– Emeline Colton, in a letter to her daughter, Oct. 29, 1863


It is somewhat unusual in local history to have first hand accounts of everyday life from 150 years ago. Folks generally wrote brief diary entries, oftentimes citing “fair weather” and little else. Any letters we have tend to have been written from someone outside the immediate vicinity and addressed to a local person. This past year, the town was gifted with a small pack of letters written by the family of Alpheus S. Colton to his teenage daughter Anna in 1863. They are a glimpse into a moment in time in the daily life of Gaines.

Alpheus Colton lived on Gaines Basin Rd., about half a mile south of Ridge Rd. Alpheus was born in Longmeadow, Massachusetts, but married Emeline Calkins here in Gaines in 1847. Shortly thereafter, he and one of the Hutchinsons in town were business partners for the Orleans Nursery. By the 1860’s, Alpheus was the sole owner. While the nursery itself was just to the north of his home, there was an office in the village of Gaines. According to the 1865 census, the household consisted of Alpheus, Emeline his wife, her sister Eliza Calkins, and the Colton children – Anna (17), Laura (9), and Robbie (4). In the fall of 1863, Anna went on a prolonged visit to a distant cousin who was a jeweler in Newark, NJ. The pack of letters contain several written by her mother and father, and a charming one written in all capitals from Laura. This article focuses on a few lines in a letter written by Emeline dated October 29, 1863.

There was a surprise visit to Mr. Wilder’s last evening. Your Mother & Father went, had a very very pleasant time. All took Something. [S]ome potatoes, corn, flour, butter, eggs, pickles, meat…cake, sugar, tea, preserves, canned fruit…Servise [sic] will be held in our church next Sabbath…” Despite sounding fairly mundane, there is quite a bit of history to unpack in these few sentences.

The Mr. Wilder the Coltons visited was Rev. Moses Wilder, who was given the happy yet unenviable task of reuniting the Congregationalist Church and the staunchly abolitionist Free Congregationalist Church which had split from them sixteen years earlier. In their articles of faith, they explicitly stated “we will not fellowship as Christians” with those who did not fully share their uncompromising positions on slavery. The Free Congregationalists had purchased and renovated the old meeting house about a half mile west on Ridge Road in 1848. With the Emancipation Proclamation having gone into effect Jan. 1, 1863, there was no longer much reason to maintain separate congregations. Church records indicate Mr. Wilder had a yearly contract, beginning October 1, 1863. His compensation was to be paid semi-annually, plus use of the parsonage next to the Congregational church.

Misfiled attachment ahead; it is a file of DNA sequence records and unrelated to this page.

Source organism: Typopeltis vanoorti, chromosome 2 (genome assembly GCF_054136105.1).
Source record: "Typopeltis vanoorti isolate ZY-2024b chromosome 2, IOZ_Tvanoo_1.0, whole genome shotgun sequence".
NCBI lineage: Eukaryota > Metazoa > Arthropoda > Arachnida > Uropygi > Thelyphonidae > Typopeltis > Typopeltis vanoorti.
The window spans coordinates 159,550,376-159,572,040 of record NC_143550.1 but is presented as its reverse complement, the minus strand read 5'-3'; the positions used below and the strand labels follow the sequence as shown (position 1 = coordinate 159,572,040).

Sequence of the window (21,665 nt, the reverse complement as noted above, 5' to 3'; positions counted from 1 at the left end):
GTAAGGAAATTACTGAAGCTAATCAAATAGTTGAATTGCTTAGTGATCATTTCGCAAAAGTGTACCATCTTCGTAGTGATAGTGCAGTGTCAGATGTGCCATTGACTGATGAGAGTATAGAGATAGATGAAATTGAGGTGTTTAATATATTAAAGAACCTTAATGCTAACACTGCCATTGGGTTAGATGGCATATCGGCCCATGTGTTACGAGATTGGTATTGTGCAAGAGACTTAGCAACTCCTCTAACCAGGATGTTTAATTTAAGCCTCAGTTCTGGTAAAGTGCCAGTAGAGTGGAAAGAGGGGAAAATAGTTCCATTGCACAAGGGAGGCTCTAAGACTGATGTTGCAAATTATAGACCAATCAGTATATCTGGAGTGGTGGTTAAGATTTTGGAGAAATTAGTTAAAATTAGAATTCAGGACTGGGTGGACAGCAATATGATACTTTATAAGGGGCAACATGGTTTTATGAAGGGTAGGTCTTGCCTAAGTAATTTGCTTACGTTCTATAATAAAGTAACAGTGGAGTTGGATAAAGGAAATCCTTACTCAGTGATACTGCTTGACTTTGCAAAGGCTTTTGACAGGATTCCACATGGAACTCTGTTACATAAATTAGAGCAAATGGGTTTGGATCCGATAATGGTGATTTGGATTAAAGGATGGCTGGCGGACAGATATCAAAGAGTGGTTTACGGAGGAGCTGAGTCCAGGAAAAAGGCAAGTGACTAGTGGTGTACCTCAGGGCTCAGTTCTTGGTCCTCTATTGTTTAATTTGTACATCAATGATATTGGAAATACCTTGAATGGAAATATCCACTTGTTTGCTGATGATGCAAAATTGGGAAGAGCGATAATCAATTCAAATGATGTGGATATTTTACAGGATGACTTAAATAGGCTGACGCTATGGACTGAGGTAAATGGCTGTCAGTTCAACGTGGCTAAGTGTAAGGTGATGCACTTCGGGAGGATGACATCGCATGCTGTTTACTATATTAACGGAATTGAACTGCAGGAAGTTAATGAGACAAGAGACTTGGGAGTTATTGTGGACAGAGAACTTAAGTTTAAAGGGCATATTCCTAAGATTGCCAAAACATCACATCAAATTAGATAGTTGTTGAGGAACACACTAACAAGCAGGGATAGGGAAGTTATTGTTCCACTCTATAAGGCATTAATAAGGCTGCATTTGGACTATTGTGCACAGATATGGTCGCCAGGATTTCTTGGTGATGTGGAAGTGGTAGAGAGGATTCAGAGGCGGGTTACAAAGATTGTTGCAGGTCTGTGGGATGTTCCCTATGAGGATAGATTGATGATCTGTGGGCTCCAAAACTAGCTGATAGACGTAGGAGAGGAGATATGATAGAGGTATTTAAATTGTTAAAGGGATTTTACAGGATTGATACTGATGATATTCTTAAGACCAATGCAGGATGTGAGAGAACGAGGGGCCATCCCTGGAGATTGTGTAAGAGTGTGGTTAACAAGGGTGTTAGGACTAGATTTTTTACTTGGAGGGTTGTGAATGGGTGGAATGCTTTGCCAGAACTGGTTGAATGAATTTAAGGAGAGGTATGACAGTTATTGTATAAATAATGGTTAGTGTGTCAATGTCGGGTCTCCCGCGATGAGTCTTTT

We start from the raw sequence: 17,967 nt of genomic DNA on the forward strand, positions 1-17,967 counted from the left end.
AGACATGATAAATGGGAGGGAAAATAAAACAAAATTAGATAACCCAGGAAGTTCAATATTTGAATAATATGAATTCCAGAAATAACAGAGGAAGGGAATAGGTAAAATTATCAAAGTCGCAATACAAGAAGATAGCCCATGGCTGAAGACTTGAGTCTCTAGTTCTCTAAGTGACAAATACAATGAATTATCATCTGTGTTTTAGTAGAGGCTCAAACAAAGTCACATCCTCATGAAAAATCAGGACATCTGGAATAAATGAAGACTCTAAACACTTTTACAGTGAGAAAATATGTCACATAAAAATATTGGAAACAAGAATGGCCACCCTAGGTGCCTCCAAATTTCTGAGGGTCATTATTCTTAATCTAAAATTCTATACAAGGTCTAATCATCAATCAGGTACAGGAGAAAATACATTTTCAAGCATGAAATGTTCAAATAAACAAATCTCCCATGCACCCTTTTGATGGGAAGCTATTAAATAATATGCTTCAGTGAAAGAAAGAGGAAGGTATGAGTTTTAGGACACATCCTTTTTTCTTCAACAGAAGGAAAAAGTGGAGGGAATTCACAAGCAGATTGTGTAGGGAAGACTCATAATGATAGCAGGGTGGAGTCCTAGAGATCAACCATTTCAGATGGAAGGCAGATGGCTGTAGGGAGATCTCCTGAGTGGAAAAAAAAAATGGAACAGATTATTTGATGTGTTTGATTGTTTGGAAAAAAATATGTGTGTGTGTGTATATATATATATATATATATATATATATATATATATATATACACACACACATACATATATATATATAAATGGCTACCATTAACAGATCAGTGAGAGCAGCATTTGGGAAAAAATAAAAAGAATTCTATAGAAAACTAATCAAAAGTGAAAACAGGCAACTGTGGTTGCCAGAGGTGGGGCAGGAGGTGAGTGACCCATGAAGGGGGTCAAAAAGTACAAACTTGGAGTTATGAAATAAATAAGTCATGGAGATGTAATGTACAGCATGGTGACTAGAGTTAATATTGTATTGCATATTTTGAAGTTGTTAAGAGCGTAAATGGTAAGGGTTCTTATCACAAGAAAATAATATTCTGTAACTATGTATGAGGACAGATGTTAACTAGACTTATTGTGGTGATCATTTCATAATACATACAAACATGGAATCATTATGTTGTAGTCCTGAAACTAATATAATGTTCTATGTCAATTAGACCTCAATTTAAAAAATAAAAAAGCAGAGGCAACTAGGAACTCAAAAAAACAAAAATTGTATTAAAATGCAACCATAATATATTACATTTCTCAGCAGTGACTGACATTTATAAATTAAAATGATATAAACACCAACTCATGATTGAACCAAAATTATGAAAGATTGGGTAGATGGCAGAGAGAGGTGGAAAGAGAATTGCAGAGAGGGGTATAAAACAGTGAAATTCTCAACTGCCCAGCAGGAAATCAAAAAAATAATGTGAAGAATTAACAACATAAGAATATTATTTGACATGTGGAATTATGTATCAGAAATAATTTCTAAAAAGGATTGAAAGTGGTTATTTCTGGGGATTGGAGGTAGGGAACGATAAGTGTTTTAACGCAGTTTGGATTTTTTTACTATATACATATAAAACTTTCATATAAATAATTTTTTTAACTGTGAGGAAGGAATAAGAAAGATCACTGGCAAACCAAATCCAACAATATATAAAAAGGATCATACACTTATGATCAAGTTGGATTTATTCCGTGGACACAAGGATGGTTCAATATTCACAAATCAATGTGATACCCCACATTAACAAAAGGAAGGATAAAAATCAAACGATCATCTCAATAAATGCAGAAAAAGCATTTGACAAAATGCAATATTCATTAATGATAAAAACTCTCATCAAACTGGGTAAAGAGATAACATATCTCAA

Lacking any specific documentation, one can suppose Rev. Wilder moved here with his family in early October, and had had some time to meet with both churches. Emmeline’s long list of the food stuffs brought on a “surprise visit” sounds much like a house warming. She may have had reason to savor the event as “very, very pleasant.” Five years earlier, Emeline was a member of the Free Congregationalist church, and had submitted a letter of dismissal, which was necessary for her to join another church – apparently, the original Congregationalist church in Gaines. Her emphasis on how much she enjoyed this event may indicate it had been some time since she had been able to socialize “as a Christian” with members of her old church.

While meeting minutes were brief, it appears that Rev. Wilder ministered to each church separately until early in 1864, when he suggested it was time to reorganize as a new congregation. Perhaps services were alternately held at each church for a few months, which might explain Emeline’s comment about the upcoming Sabbath. Rev. Wilder did not live in Gaines long. By July of 1865, the church had decided it could not afford the $600 per year as stipulated in the contract. The minutes for the meeting in which this decision was made noted that the legal services of Arad Thomas, Esq., author of “The Pioneer History of Orleans County”, were secured for $25. By August, plans were being made to sell the “West Church,” the proceeds to be used to repair the church and parsonage, and to start charging pew rent to help pay for the minister. With a better handle on their finances, the next minister, Rev. M. H. Higley, had a contract for $800 per year.

Emeline Colton’s letter gives us additional insight into the aftermath of a highly visible setback for the Congregationalist Church, the split in 1847. Though his tenure was short, Rev. Wilder did succeed in merging the two congregations into one. In the years that followed, the church grew and for decades exerted significant influence in the village of Gaines.

Adrienne Kirby,

Town Historian
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